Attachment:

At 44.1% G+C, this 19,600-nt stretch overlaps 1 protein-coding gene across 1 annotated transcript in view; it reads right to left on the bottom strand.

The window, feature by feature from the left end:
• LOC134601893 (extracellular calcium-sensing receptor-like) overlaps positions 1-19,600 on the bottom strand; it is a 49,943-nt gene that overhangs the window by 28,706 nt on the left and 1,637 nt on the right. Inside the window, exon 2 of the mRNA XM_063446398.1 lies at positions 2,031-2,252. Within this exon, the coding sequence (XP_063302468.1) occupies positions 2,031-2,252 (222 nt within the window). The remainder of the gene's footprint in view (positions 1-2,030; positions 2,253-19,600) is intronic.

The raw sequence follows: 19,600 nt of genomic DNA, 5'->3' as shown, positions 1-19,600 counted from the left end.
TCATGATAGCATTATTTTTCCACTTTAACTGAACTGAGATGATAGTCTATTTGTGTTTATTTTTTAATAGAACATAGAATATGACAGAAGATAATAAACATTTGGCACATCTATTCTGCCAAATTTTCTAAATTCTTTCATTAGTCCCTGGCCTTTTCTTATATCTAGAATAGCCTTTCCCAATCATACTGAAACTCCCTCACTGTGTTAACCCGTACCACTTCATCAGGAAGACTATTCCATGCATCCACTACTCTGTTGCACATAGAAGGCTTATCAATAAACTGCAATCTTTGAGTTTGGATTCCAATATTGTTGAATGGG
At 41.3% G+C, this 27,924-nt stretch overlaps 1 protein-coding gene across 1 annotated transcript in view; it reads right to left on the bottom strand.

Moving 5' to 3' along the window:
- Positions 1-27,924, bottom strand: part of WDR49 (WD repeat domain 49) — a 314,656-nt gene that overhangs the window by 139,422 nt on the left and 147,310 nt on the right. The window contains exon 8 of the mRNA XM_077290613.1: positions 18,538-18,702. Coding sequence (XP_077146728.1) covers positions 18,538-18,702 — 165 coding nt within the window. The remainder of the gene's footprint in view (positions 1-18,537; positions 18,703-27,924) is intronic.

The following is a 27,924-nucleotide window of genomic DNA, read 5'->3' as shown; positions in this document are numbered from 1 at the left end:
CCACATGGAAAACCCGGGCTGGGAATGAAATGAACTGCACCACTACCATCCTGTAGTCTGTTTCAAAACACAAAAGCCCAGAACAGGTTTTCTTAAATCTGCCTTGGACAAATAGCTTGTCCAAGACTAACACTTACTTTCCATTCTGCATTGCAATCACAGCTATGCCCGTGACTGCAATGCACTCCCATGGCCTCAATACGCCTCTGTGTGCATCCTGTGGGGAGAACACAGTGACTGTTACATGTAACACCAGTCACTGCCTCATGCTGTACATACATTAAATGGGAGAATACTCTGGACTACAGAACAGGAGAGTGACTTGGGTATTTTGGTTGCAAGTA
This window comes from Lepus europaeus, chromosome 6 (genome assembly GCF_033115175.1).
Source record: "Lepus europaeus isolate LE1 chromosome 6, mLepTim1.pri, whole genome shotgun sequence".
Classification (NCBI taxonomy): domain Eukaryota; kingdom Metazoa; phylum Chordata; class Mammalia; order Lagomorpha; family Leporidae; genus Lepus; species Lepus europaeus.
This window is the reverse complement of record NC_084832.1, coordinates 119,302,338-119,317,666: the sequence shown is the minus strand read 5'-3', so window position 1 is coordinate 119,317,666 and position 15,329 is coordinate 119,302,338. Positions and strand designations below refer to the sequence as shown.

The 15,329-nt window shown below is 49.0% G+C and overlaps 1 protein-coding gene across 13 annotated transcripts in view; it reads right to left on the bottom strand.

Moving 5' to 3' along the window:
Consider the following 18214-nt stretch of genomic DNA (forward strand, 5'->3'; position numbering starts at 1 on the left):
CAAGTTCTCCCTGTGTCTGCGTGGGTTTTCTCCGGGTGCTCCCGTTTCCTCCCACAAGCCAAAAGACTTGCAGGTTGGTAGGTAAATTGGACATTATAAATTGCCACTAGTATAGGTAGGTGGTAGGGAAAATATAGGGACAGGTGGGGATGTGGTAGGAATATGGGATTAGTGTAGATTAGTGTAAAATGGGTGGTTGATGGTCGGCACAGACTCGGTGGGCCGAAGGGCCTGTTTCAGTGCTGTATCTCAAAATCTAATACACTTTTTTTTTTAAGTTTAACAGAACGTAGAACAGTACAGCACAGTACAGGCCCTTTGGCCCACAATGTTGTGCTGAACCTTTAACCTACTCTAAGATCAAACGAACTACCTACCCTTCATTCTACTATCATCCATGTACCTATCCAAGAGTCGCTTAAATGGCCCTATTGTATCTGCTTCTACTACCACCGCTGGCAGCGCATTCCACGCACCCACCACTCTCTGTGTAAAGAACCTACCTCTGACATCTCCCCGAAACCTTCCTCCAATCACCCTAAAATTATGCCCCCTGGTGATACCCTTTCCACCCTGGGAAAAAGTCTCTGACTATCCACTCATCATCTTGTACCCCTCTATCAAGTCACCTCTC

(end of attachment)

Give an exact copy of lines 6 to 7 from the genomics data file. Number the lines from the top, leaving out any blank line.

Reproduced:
At 41.3% G+C, this 27,924-nt stretch overlaps 1 protein-coding gene across 1 annotated transcript in view; it reads right to left on the bottom strand.

Moving 5' to 3' along the window: